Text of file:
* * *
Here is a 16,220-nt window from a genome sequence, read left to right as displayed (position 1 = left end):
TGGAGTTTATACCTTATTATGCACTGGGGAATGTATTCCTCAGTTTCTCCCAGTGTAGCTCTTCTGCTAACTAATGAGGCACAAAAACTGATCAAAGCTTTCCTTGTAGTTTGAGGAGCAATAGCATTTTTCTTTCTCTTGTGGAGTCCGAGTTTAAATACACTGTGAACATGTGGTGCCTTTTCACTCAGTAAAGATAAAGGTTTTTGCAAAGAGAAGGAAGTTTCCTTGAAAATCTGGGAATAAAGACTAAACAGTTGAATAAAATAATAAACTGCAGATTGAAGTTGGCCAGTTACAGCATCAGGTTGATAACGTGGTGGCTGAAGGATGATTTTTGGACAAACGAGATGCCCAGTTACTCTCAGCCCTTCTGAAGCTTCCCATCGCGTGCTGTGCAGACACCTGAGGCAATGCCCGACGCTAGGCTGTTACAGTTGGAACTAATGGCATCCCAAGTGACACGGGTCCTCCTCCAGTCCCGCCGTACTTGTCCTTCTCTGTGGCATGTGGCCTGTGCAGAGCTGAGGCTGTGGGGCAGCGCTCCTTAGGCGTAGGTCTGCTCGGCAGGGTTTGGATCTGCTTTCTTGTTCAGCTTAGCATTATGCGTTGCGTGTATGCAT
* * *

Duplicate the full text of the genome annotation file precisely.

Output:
Here is a 16,220-nt window from a genome sequence, read left to right as displayed (position 1 = left end):
TGGAGTTTATACCTTATTATGCACTGGGGAATGTATTCCTCAGTTTCTCCCAGTGTAGCTCTTCTGCTAACTAATGAGGCACAAAAACTGATCAAAGCTTTCCTTGTAGTTTGAGGAGCAATAGCATTTTTCTTTCTCTTGTGGAGTCCGAGTTTAAATACACTGTGAACATGTGGTGCCTTTTCACTCAGTAAAGATAAAGGTTTTTGCAAAGAGAAGGAAGTTTCCTTGAAAATCTGGGAATAAAGACTAAACAGTTGAATAAAATAATAAACTGCAGATTGAAGTTGGCCAGTTACAGCATCAGGTTGATAACGTGGTGGCTGAAGGATGATTTTTGGACAAACGAGATGCCCAGTTACTCTCAGCCCTTCTGAAGCTTCCCATCGCGTGCTGTGCAGACACCTGAGGCAATGCCCGACGCTAGGCTGTTACAGTTGGAACTAATGGCATCCCAAGTGACACGGGTCCTCCTCCAGTCCCGCCGTACTTGTCCTTCTCTGTGGCATGTGGCCTGTGCAGAGCTGAGGCTGTGGGGCAGCGCTCCTTAGGCGTAGGTCTGCTCGGCAGGGTTTGGATCTGCTTTCTTGTTCAGCTTAGCATTATGCGTTGCGTGTATGCAT